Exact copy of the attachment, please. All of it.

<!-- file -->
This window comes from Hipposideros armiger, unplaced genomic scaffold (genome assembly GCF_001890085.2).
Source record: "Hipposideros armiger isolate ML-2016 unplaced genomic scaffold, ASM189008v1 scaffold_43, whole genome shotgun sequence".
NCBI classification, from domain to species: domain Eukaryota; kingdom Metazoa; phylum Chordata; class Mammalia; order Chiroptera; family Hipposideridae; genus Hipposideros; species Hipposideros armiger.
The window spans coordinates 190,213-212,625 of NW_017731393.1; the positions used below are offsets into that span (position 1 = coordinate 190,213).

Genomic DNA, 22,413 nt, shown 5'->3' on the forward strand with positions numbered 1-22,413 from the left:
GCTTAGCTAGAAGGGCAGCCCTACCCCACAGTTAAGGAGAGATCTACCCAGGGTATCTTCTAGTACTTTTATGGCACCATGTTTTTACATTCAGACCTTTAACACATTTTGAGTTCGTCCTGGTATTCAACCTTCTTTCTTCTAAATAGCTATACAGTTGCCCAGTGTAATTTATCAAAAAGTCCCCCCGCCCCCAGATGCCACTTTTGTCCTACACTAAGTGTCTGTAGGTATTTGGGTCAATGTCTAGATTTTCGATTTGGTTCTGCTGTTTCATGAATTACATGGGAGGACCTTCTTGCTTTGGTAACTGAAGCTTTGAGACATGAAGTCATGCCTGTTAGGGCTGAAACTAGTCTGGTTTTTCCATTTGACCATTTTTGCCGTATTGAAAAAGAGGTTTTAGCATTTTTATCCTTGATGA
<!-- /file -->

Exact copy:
This window comes from Hipposideros armiger, unplaced genomic scaffold (genome assembly GCF_001890085.2).
Source record: "Hipposideros armiger isolate ML-2016 unplaced genomic scaffold, ASM189008v1 scaffold_43, whole genome shotgun sequence".
NCBI classification, from domain to species: domain Eukaryota; kingdom Metazoa; phylum Chordata; class Mammalia; order Chiroptera; family Hipposideridae; genus Hipposideros; species Hipposideros armiger.
The window spans coordinates 190,213-212,625 of NW_017731393.1; the positions used below are offsets into that span (position 1 = coordinate 190,213).

Genomic DNA, 22,413 nt, shown 5'->3' on the forward strand with positions numbered 1-22,413 from the left:
GCTTAGCTAGAAGGGCAGCCCTACCCCACAGTTAAGGAGAGATCTACCCAGGGTATCTTCTAGTACTTTTATGGCACCATGTTTTTACATTCAGACCTTTAACACATTTTGAGTTCGTCCTGGTATTCAACCTTCTTTCTTCTAAATAGCTATACAGTTGCCCAGTGTAATTTATCAAAAAGTCCCCCCGCCCCCAGATGCCACTTTTGTCCTACACTAAGTGTCTGTAGGTATTTGGGTCAATGTCTAGATTTTCGATTTGGTTCTGCTGTTTCATGAATTACATGGGAGGACCTTCTTGCTTTGGTAACTGAAGCTTTGAGACATGAAGTCATGCCTGTTAGGGCTGAAACTAGTCTGGTTTTTCCATTTGACCATTTTTGCCGTATTGAAAAAGAGGTTTTAGCATTTTTATCCTTGATGA